Cancer remains one of the leading causes of death worldwide. Essential for a promising therapy is an early and accurate diagnosis. Researchers in the United Kingdom are working to provide another diagnostic tool: their novel breath biopsy technology is mature enough to be ready for a large-scale clinical trial.

Image: Owlstone Medical

Diagnostics with only one breath

For their study, the researchers want to collect more than 1500 different breath samples from cancer patients to see how well the new breath biopsy works and to identify more cancer biomarkers in the breath.

The idea of ​​operating diagnostics on the basis of a sample of breathing air is not entirely new. In recent years, there have been several promising approaches, including the diagnosis of influenza and malaria. Most of these devices have not yet made it to the market. Apparently it is not easy to identify reliable diagnostic markers that can be detected in the air. Respiratory tests for cancer diagnosis have also been repeatedly announced – especially for cancers such as stomach and lung cancer. The new clinical study aims to identify molecules called "volatile organic compounds" (VOCs) associated with the occurrence of certain tumor types.

The study is a collaboration between the Cancer Research UK Cambridge Center and Owlstone Medical. The goal is to investigate the efficiency of Owlstone's proprietary respiratory biopsy technology.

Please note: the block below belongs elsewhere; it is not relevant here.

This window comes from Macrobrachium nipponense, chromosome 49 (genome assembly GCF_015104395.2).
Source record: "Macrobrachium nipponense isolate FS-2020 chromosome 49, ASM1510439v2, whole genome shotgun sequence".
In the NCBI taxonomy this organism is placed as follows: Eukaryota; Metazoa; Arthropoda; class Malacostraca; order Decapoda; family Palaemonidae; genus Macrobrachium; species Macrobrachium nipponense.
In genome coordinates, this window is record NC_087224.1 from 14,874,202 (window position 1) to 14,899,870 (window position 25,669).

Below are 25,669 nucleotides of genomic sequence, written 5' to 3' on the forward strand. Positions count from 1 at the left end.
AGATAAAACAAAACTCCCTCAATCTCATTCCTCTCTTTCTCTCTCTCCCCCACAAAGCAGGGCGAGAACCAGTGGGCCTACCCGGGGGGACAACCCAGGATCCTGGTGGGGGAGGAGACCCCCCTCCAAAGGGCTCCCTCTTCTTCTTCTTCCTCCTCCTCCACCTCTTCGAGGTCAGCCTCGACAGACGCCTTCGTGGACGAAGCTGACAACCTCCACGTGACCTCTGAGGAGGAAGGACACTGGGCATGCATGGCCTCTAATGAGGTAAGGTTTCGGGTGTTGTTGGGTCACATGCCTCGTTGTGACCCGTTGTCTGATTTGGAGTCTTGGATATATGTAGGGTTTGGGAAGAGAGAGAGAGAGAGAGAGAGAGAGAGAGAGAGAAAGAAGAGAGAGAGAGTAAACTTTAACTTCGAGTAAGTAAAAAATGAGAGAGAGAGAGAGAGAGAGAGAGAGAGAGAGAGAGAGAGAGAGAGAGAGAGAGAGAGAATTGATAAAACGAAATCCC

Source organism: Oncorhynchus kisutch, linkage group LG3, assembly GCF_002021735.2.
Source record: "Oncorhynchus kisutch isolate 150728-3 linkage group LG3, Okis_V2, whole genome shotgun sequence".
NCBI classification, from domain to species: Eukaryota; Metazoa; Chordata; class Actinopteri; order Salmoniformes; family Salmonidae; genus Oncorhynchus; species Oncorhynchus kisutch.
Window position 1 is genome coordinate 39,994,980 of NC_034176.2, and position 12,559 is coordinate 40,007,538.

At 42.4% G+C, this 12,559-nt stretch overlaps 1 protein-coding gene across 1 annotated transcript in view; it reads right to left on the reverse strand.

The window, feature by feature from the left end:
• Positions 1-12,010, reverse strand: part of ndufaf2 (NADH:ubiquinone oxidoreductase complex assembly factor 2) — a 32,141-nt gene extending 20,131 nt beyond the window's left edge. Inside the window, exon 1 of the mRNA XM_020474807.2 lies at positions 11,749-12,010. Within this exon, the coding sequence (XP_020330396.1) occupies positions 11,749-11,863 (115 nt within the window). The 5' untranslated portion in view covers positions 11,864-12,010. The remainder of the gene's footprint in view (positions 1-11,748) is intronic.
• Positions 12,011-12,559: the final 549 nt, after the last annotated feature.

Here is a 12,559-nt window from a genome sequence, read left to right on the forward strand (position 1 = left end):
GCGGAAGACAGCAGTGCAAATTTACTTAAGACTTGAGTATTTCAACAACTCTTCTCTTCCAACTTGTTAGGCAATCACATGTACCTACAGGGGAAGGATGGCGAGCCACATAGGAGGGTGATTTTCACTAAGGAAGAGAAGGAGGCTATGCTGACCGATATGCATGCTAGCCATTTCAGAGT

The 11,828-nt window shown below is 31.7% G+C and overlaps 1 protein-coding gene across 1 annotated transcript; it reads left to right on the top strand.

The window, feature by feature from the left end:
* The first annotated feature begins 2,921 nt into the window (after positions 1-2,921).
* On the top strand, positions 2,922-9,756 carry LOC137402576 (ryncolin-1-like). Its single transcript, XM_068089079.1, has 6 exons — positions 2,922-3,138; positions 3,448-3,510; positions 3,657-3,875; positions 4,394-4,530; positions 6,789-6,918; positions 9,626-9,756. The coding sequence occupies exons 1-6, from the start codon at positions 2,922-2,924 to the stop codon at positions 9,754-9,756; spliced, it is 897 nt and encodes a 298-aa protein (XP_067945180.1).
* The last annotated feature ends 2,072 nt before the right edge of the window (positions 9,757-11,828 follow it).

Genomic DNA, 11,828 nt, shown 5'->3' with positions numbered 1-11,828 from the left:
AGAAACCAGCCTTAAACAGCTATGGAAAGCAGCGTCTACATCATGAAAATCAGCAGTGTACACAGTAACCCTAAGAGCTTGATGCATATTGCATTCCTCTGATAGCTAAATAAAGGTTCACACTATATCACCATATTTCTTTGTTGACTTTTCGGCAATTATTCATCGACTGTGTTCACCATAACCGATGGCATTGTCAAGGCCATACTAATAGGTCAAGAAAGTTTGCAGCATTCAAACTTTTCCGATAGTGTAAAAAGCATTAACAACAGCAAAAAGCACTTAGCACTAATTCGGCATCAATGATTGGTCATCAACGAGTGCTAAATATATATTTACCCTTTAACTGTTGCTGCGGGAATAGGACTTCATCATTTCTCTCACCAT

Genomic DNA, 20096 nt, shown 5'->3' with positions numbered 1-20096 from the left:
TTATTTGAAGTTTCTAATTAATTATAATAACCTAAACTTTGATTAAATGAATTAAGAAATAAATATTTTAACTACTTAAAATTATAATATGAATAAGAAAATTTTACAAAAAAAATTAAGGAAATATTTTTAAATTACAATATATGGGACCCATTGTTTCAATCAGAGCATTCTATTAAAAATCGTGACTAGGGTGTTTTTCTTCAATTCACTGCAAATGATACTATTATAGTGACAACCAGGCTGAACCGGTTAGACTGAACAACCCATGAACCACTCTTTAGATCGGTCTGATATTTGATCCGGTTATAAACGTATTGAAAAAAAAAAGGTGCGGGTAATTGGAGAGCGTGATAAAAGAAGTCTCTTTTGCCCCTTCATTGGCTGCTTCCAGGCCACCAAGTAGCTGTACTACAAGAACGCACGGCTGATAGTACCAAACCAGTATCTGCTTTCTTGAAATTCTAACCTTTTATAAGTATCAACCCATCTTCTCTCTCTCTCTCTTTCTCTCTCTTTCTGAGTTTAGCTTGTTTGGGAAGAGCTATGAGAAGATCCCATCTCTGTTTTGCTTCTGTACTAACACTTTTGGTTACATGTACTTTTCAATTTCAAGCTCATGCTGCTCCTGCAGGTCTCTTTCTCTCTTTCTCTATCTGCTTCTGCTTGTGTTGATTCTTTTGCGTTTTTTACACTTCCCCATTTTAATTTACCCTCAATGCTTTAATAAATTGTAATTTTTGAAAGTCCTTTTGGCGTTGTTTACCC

" VOCs in the breath and we are looking to apply it to the incredibly important area of ​​detecting early-stage disease in a range of cancers in patients "said Billy Boyle, CEO of Owlstone Medical.

More than 1500 samples

The hypothesis behind the technology is that in the disruption of metabolism by disease, the cells of the body begin to produce unique, clearly distinguishable combinations of VOCs, which can then be detected in the air exhaled by the patient. On this basis, devices are to be developed that can diagnose illnesses by means of a single breath.

" Intuitively, lung cancer appears in the breath. Rebecca Fitzgerald, who directs the study, says: "But because of the way metabolites are recycled in the body" .

Breath samples from patients with six different cancers are taken and examined for the study. First results are expected during the year 2021.

via Cancer Research UK

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